Jump to content

  •  

hot stuff

Member Since 10 Aug 2010
Offline Last Active Mar 15 2018 03:09 PM

Topics I've Started

Hot Stuff's 2018 Glog

20 January 2018 - 07:46 PM

So I'm scaling back a lot this year. Got my seeds soaking overnight. Should have gotten these guys going weeks ago. Once soaked, I'll remove them and put a damp piece of napkin on the bottom, put the seeds back on and the lid and let them germinate in these jello shot cups.

 

Anyway my list for this year is:
Bahamian Goat

Yellow Brainstrain

Island Hellfire

Chocolate Brainstrain

Yellow Primo

Szentesi Kossarvu

Criolla de Concina

Sivri

Moruga

Ethiopian Fire

Goat Weed

Criolla Sella

Fish

J. J. Jalapeno

Tursijara Domaca

Dzuljunska Sipka

Szedgedi Edes Fuszer

Kalocsai

Long Semi Hot Myra

Fizani Sladki

ukramsky

Aufrechte Cayenne

Szentesi Piazos


Hungarian Paprika direct from Hungary

19 January 2018 - 11:27 AM

My wife just got back from Hungary and brought home some genuine Hungarian paprika. The Eros is supposed to be the hottest.Attached File  hungarian paprika.jpg   111.51KB   16 downloads


New Reaper Hot Sauce

17 January 2018 - 03:45 PM

So the bottom is some reapers I had in the freezer, about a sandwich bag full of them. I salted them down. Then I added a sliced onion and salted it. I've had great success with onions in my hot sauces. I followed that with a globe of garlic sliced because who doesn't like garlic. Finally I added several carrots sliced and salted all of them down. I used my masher from my sieve to push everything down and let it sit for an hour to draw out the juices from all these veggies. Then I added enough water to cover them up and place a couple of flat glass disc I have for ferments.

I've never used carrots before in a hot sauce or ferment but I've seen a lot of recipes using them. I figure, why not. The garlic and the reapers should substantially cover up any carrot taste. Well see how the ferment goes.


Beef Empanadas

01 October 2017 - 07:32 PM

20171001_175604.jpg

 

20171001_175609.jpg

 

20171001_175613.jpg

 

20171001_185644.jpg

 

For the dough I used 4 cups of flour, 1/2 cup of shortening, 1 egg, 1 cup of milk.

 

The stuff, who knows! ground beef, 2 onions, 2 tbls minced garlic, 1 can black olives diced, 3 chili peppers from the garden (some quasi mild burpee thing), my special spiced salt, salt, several yellow pear tomatoes.


New Orleans Style Hot Tamales

29 September 2017 - 12:48 PM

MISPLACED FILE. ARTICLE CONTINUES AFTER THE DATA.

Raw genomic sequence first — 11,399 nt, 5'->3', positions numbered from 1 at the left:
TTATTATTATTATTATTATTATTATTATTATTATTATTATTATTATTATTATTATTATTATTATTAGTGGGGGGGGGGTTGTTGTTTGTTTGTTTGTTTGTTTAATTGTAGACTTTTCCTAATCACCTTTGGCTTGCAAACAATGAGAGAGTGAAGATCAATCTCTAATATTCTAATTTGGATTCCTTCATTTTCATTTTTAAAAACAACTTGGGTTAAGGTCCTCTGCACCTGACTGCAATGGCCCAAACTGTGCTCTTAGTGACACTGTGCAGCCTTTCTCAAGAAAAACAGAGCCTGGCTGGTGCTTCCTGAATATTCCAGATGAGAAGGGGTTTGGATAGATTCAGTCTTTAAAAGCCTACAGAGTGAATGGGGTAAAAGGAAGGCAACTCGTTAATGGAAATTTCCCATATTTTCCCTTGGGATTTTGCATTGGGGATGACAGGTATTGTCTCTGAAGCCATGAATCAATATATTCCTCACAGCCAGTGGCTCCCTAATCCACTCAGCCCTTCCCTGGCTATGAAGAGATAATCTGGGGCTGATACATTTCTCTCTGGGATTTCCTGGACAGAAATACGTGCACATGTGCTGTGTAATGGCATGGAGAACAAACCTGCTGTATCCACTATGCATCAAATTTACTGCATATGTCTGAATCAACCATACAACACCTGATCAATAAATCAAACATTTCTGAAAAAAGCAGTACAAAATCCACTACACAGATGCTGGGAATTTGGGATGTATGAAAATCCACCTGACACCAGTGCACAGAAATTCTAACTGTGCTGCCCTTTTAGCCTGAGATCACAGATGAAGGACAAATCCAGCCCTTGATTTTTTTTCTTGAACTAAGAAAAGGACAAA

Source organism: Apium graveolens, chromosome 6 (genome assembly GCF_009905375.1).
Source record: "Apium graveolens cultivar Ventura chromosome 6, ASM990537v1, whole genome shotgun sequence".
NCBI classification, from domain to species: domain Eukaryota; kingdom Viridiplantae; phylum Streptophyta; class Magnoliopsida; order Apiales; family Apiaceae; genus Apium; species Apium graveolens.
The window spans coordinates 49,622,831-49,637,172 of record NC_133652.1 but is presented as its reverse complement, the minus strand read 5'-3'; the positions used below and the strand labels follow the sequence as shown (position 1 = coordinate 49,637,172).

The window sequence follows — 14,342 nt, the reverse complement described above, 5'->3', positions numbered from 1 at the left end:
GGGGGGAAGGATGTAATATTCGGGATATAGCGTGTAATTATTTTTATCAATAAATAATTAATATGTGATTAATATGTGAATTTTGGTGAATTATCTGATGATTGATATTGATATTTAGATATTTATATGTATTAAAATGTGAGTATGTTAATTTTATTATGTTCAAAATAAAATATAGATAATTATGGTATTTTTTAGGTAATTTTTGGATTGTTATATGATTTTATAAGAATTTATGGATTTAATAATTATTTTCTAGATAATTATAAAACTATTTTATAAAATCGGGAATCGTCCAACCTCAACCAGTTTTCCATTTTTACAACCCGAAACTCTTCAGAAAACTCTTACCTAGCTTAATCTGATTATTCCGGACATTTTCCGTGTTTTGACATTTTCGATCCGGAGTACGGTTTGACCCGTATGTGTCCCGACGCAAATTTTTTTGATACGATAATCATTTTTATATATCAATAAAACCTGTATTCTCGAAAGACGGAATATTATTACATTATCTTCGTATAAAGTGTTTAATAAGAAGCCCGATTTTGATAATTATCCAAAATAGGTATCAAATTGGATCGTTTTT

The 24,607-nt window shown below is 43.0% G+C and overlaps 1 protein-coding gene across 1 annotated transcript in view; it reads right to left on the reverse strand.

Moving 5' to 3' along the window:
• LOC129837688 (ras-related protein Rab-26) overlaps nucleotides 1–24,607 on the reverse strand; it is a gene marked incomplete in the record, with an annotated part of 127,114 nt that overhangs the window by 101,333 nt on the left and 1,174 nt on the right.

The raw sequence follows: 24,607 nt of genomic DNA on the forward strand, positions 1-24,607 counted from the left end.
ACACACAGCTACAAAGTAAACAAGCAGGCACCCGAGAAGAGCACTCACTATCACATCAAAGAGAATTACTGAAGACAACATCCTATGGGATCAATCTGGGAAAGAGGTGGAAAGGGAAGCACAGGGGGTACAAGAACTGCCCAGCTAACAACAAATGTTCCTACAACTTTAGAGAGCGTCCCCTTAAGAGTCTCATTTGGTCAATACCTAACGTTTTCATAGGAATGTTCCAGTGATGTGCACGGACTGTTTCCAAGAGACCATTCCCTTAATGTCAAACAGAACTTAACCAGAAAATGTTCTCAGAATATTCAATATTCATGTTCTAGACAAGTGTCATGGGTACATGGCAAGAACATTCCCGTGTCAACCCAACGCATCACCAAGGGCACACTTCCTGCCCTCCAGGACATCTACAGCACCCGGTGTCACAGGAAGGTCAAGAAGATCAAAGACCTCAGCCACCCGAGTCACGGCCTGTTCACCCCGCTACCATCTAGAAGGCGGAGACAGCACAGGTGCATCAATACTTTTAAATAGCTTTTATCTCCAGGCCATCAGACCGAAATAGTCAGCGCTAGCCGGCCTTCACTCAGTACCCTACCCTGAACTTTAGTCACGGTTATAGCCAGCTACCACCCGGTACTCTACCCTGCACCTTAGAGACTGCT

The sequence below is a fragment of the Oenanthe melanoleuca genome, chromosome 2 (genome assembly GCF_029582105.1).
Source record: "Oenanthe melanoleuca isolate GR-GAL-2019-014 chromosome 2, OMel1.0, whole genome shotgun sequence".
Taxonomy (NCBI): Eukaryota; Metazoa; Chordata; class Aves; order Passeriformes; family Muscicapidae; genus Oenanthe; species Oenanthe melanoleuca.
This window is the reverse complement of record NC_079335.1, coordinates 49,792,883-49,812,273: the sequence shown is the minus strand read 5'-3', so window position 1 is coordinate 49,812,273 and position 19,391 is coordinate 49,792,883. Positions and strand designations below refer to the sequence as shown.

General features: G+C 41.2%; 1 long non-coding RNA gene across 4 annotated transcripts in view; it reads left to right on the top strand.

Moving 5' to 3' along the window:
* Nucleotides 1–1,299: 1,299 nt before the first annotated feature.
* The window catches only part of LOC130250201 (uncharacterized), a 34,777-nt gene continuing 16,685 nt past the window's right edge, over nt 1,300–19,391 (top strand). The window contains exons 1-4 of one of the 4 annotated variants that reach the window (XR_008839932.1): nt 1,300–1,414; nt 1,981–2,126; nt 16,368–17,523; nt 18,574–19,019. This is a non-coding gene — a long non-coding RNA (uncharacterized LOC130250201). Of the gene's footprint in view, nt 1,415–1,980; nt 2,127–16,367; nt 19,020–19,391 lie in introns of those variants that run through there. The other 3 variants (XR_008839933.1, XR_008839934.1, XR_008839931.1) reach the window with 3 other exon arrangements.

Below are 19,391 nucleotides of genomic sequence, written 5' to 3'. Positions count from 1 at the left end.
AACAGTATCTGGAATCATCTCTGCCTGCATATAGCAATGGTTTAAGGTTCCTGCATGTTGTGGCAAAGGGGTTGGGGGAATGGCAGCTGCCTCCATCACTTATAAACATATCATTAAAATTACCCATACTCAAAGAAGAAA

So I'm missing my Manual's Hot Tamales from New Orleans since 1. I'm in Missouri now and 2. They've been closed since Katrina. Well a couple of years ago there were no recipes on the net that I could of that just regular Mexican tamales. Well I finally found a couple of recipes so here's the one I used.

For the Tamales
  • 3 lbs of ground beef (ground chuck)
  • 4 medium sweet yellow onions, quartered
  • 3 teaspoons granulated garlic
  • 3 teaspoons cayenne pepper
  • 1 teaspoon freshly cracked black pepper
  • 4 teaspoons coarse-ground kosher salt
  • 1 teaspoon ground cumin
  • ½ cup chili powder
  • 1 8oz can tomato sauce (or can of crushed tomatoes)
  • ½ cup water
  • 1½ cups of yellow cornmeal
  • 100 tamale papers
For the Sauce
  • 1 8oz can of tomato sauce (or can of crushed tomatoes)
  • 1 teaspoon cumin
  • ¼ cup chili powder
  • Salt to taste
  • Freshly cracked black pepper to taste

 

For the Sauce
  1. Combine all the ingredients in a medium heavy-bottomed saucepan. Add seasonings to taste.
  2. Bring to a boil, then remove from heat and set aside.
For the Tamales
  1. Put the onions, the seasonings, the tomato sauce, and ½ cup of water in a food processor. Process until the onions are finely chopped.
  2. Place the ground beef in a large glass mixing bowl and pour the seasoned tomato and spice mixture over the meat. Using your hands, mix well.
  3. Place the tamales papers, one at a time and one on top of the other, into a large bowl of water. This step might sound tedious, but it is necessary to prevent the papers from sticking to each other and to ensure that each paper will be completely saturated.
  4. Place cornmeal in a shallow dish and set aside.
  5. Working with about 1 tablespoon of meat at a time, roll it out with your hands into an oblong (cylindrical) shape, then roll in the cornmeal to lightly coat. Wrap each one in a tamale paper, folding over the open ends to completely close in the beef. Repeat this step until all the tamale mixture is gone.
  6. In a large dutch oven or roasting pan, stack the tamales in layers. Each layers should be perpendicular to the layer below it.
  7. Cover the tamales with water, then add the seasoned tomato sauce. Cover and simmer for 2 hours. Check occasionally, and add water as necessary to keep the tamales covered.



    tamales_1.jpg



    2nds:
    tamales.jpg